Composite UI Application Block: Modules explained

Posted on Posted in Software Development

I hope my article will at least add to common understanding on this otherwise so poorly covered theme.

Last week I was crunching module loading for a product of ours requiring dynamically replaceable customer specific (business) module. There are dozens of poor variations on GPSModule Quick Start from original Microsoft Composite UI Application Block package all poorly constructed and even poorer explained. The answers I was looking for I found in this excellent blog of Rich Newman where I found out how exactly does module initialization work.

Generally you do three things

1. Move relevant code into separate project (that will later be compiled into separate assembly);
2. Implement class specializing Microsoft.Practices.CompositeUI.ModuleInit. This class will provide entry point for module loading where you will do initialization, loading and binding events for example;
3. Add to shell application ProfileCatalog.xml that will define what modules to load

Simple huh? Well not really. There are number of dodgy things about loading modules which are not related to module loading itself but rather to how you properly initialize business related code within module. In particular I’d like to touch two themes…

I will use this code as an example:

public class CustomerListModuleInit : ModuleInit
{
private WorkItem parentWorkItem;

[ServiceDependency]
public WorkItem ParentWorkItem
{
set { parentWorkItem = value; }
}
[EventSubscription(“event://MyApplication/Administration/DisplayCustomerList”)]
public void DisplayCustomerList(object sender, EventArgs e)
{
if (parentWorkItem.RootWorkItem is MyApplicationWorkItem)
{
WorkItem customerListWorkITem = parentWorkItem.RootWorkItem.WorkItems
.AddNew<CustomerListWorkItem>();
List<IPresenter> presenters = customerListWorkItem.GetPresenters();
presenters.ForEach(delegate(IPresenter presenter)
{
customerListWorkItem.Services.Get<IWorkspaceLocatorService>();
IWorkspace wks = locator.FindContainingWorkspace(customerListWorkITem, presenter.View);
if (wks != null) wks.Show(presenter.View);
});
}
}
}

Access to Workitem during module initialization

Because property ParentWorkItem has a [ServiceDependency] attribute it is clear that it will be injected by means of service locator. But the true question is – what ParentWorkItem? The answer is that the WorkItem that is passed is the WorkItem that caused the module to be loaded. We can clearly see it in LoadModules() method of CabApplication that in turn is is called directlly in Run() method of CabApplication.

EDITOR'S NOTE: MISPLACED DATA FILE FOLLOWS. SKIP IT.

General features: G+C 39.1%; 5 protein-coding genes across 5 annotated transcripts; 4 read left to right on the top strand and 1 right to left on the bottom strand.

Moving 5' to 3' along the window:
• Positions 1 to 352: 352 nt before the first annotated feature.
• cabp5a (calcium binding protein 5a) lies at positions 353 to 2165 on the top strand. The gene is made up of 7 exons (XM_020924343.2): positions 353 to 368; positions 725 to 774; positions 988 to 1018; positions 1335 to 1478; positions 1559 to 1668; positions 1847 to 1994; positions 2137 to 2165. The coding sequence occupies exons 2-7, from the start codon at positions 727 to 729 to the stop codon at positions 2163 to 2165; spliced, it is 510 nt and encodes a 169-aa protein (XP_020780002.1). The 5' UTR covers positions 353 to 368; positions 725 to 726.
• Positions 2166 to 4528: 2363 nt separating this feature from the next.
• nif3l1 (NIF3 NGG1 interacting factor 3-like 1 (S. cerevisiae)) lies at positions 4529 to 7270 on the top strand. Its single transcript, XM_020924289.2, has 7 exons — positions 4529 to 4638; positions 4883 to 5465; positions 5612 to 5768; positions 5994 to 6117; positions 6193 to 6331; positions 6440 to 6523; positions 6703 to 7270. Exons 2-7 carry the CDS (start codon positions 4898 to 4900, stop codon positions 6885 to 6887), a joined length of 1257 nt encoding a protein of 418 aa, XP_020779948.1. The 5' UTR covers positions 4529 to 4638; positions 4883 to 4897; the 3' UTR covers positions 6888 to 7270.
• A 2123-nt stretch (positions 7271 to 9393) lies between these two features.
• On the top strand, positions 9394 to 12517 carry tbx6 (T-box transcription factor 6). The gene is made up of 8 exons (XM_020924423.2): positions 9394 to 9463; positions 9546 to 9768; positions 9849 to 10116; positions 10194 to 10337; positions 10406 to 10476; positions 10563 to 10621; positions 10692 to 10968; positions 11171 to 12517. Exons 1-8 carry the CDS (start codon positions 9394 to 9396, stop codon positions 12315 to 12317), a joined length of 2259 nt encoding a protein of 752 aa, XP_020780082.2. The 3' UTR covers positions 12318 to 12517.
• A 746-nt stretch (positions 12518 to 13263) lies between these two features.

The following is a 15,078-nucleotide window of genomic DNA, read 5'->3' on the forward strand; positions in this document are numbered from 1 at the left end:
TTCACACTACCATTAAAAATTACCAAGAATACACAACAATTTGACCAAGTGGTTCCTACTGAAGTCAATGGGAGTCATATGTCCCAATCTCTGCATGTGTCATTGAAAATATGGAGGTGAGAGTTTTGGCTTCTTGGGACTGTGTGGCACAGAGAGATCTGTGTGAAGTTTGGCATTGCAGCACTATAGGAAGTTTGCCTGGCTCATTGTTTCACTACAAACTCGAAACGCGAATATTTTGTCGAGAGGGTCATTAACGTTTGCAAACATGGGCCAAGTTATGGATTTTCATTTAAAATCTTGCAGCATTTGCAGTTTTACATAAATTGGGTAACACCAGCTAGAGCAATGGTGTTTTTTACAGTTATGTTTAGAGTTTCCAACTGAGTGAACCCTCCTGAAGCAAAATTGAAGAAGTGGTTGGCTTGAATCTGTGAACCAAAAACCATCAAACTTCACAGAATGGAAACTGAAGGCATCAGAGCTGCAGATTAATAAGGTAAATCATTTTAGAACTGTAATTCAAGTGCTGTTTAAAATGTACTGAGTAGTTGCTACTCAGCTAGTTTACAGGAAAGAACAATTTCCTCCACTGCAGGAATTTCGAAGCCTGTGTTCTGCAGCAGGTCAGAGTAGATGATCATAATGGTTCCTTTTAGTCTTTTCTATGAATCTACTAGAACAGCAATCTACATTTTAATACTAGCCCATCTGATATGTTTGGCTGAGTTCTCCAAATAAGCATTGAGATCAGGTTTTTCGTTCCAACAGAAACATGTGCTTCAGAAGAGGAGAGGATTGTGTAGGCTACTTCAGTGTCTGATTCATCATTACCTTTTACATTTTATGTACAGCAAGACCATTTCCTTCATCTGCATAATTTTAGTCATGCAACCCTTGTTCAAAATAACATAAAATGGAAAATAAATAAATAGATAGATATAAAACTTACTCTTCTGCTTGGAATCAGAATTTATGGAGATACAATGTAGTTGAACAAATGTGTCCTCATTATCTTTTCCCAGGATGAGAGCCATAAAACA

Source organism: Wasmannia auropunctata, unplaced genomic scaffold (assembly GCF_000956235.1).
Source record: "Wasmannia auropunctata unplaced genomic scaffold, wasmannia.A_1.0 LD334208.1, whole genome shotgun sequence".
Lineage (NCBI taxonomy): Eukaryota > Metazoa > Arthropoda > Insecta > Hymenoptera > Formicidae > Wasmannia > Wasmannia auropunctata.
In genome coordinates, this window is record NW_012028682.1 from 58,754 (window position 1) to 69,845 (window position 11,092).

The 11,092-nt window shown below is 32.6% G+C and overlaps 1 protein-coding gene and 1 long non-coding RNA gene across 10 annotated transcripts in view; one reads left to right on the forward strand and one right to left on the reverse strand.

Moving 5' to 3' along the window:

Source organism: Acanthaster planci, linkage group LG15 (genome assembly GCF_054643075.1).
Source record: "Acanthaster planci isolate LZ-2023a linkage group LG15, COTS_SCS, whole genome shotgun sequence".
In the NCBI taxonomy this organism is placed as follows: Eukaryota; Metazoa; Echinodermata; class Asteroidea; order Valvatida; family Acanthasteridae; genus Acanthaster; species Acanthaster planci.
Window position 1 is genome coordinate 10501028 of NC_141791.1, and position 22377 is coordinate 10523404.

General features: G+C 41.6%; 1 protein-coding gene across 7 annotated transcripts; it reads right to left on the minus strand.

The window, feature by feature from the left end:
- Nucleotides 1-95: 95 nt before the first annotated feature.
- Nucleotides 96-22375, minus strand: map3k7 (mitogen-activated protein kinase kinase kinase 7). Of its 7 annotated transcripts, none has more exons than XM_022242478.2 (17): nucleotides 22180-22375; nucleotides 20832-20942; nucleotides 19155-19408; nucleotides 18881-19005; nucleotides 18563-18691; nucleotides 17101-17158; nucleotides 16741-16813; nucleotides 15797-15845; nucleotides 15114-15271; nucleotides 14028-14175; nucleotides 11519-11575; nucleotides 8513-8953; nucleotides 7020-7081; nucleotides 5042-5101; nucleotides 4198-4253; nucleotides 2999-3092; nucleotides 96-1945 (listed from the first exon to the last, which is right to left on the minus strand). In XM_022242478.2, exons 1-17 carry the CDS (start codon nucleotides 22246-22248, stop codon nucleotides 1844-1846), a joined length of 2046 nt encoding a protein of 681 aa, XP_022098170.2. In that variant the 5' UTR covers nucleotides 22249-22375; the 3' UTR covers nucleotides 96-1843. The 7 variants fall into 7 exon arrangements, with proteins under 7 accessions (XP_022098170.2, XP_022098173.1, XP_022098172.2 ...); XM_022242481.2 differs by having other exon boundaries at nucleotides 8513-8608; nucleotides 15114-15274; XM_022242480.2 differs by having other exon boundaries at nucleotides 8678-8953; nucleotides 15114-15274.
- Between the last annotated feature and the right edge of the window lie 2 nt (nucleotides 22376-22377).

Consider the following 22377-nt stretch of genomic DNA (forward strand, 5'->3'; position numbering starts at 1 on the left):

private void LoadModules()
{
IModuleLoaderService loader = rootWorkItem.Services.Get<IModuleLoaderService>(true);
IModuleEnumerator modEnumerator = rootWorkItem.Services.Get<IModuleEnumerator>(true);
if (modEnumerator != null)
loader.Load(rootWorkItem, modEnumerator.EnumerateModules()); // ROOTWORKITEM !!!
}

As you can see first parameter of Load() method of loader is rootWorkItem in default application module loading algorithm. The reason why property is still called ParentWorkItem and not RootWorkItem is that in some cases if you do hocus pocus you could delegate loading of particular modules to any workitem. So to keep code error free in the class specializing ModuleInit I used parentWorkItem.RootWorkItem notation. This allows me to ensure that I always have reference to the RootWorkItem even in the cases where ParentWorkItem injected by service locator actually is one of child work items.

Event subscriptions

Another interesting thing about module loading is the way one can wire-up events. I mean, in some typical application of yours you might have shell application with some basic (or if you like cross-cutting) stuff in it such as user administration, master layouts, main menu or main page, etc. The actual business logic of your application might be implemented in different modules such as customer management, product catalogue and invoicing. Now, let us assume you would like to move your customer management into a separate module. You do that by performing three steps I described above. After you’ve done this it is time to wire-up your freshly created module into main application. Typically, you’d have for example main menu item for showing customer list. When user clicks on this main menu an event is fired. For example like this:

[EventPublication("event://MyApplication/Administration/DisplayCustomerList")]
public event EventHandler<EventArgs> DisplayCustomerList;

Now, you would like to handle this event in your customer management module and upon firing of event, create customer list work item that would do the job of showing application user that list of customers.

It took me some time to understand where to actually place event handler (or in terms of CAB – EventSubscription) that will handle published event, create customer list work item and run it. The way I did it is shown in code of CustomerListModuleInit class above:

public class CustomerListModuleInit : ModuleInit
{
...
[EventSubscription("event://MyApplication/Administration/DisplayCustomerList")]
public void DisplayCustomerList(object sender, EventArgs e)
...
}

Why like this? Well, for starters EventSubscription method must be in a class that is instantiated when event is fired. RootWorkItem itself can not have this method since it has no reference to CustomerListWorkItem which is located in a module. To instantiate CustomerListWorkItem upon module loading makes no sense as well, since there is no guarantee that application user will use it at all in current work session. Thus the only logical place that remains is – CustomerListModuleInit that is instantiated unconditionally and per definition should contain code that ensures module wire-up with main application. As soon as I realized this, the implementation became obvious 🙂

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